The NTSB says 'political pressure' on the FAA prevented it from stopping a dangerous program bankrolled by a delusional billionaire. Sources inside Virgin Galactic describe the breakdown.
The Federal Aviation Administration's oversight of Richard Branson's "space tourism" program was so lax that it granted Virgin Galactic waivers from safety regulations that Galactic never asked for.
That was one of the explosive findings announced by the National Transportation Safety Board on Tuesday, nine months after the fatal crash of SpaceShipTwo. Although the NTSB confirms that copilot Mike Alsbury accidently caused the crash, the Board said FAA managers prevented inspectors from interrogating Galactic's engineers due to unidentified "political pressure." The NTSB further alleges the FAA allowed Galactic to make test flights even though the SS2's design did not meet all required safety standards.
Turning to the crash itself, NTSB investigators found that the test pilots were given a very high workload during the critical first seconds after SpaceShipTwo, fell free of its mother ship and fired up its rocket motor.
This workload contributed to a situation where a pilot could become what the NTSB identified as a "single point failure"—in this case not a failure of a system or structure but what is defined as a "human factors failure."
The braking device that was prematurely deployed by Alsbury is unique to SS2 and works by "feathering"—tilting the wing tips sharply upward to create an effect similar to the feathers on a badminton shuttlecock—to slow the vehicle for re-entry and landing.
The device should have been activated as SS2 reached a speed of 1,000 mph, about 26 seconds after the rocket ascent begins. Asbury activated it just 13 seconds into the flight, ten miles above Mojave Desert. At that speed and altitude, aerodynamic forces tore the craft apart.
Alsbury was killed instantly but pilot Peter Siebold made one of the most remarkable escapes in the history test flights. The Daily Beast has been able to reconstruct the details exclusively from an account by an eyewitness.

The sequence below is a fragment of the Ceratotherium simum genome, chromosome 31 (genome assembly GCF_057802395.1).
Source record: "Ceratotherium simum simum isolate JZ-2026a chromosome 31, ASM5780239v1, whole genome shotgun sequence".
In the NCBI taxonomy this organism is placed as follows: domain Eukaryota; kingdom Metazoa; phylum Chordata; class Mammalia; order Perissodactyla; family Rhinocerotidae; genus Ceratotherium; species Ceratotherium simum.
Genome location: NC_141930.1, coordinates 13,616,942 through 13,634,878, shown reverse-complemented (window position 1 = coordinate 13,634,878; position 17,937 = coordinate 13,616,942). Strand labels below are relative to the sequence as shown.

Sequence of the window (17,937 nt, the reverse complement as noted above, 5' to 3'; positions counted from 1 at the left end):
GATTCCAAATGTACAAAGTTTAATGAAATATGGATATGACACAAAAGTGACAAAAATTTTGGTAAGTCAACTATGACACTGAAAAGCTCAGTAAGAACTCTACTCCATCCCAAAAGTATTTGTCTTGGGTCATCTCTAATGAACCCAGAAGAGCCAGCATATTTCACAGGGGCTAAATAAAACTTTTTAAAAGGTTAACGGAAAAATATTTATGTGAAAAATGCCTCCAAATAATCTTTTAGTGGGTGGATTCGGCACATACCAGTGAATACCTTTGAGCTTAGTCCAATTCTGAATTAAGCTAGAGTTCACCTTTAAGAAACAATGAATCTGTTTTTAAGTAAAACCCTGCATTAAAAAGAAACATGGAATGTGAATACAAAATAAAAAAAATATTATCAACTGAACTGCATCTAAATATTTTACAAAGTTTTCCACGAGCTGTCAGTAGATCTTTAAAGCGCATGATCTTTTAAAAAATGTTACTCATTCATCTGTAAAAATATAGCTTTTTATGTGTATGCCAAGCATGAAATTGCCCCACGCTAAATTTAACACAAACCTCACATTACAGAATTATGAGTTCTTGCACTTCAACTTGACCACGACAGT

When SS2 broke up Siebold was thrown clear, still buckled in his seat, as though in a designed ejection. As he fell, pieces of the SS2, some large, many small, glinted in the clear sky around him along with vapor from the rocket motor that was still burning out. The debris field in the desert would be five miles long.
Flight controllers watching, horrified, in the Galactic control room at their Mojave base had lost all contact. Although telemetry provided a record of all SS2's systems and cockpit video recorded the pilots' actions, the violent breakup severed all connections with the ground. Also, because the disaster happened at such great altitude, all that was visible to observers in the desert was the dying vapor from the rocket motor.
Still invisible to everyone, Siebold, strapped in his seat, was dropping like a brick through the thin air with very little oxygen. Unless he could escape the seat, Siebold's parachute could not be deployed. Somehow at some point he managed to release the harness. The parachute opened automatically at 14,000 feet, triggered by a barometric sensor.
It was still not clear whether Siebold was alive until, although seriously injured, he waved an arm as he neared the ground.
Still invisible to everyone, Siebold, strapped in his seat, was dropping like a brick through the thin air with very little oxygen.
Since the crash, Galactic has changed the locking mechanism that controls the deployment of the feathering device—something that the NTSB has now recommended. The change is designed to prevent the system being unlocked until SS2 has reached the target speed, where the aerodynamic pressures are far lower.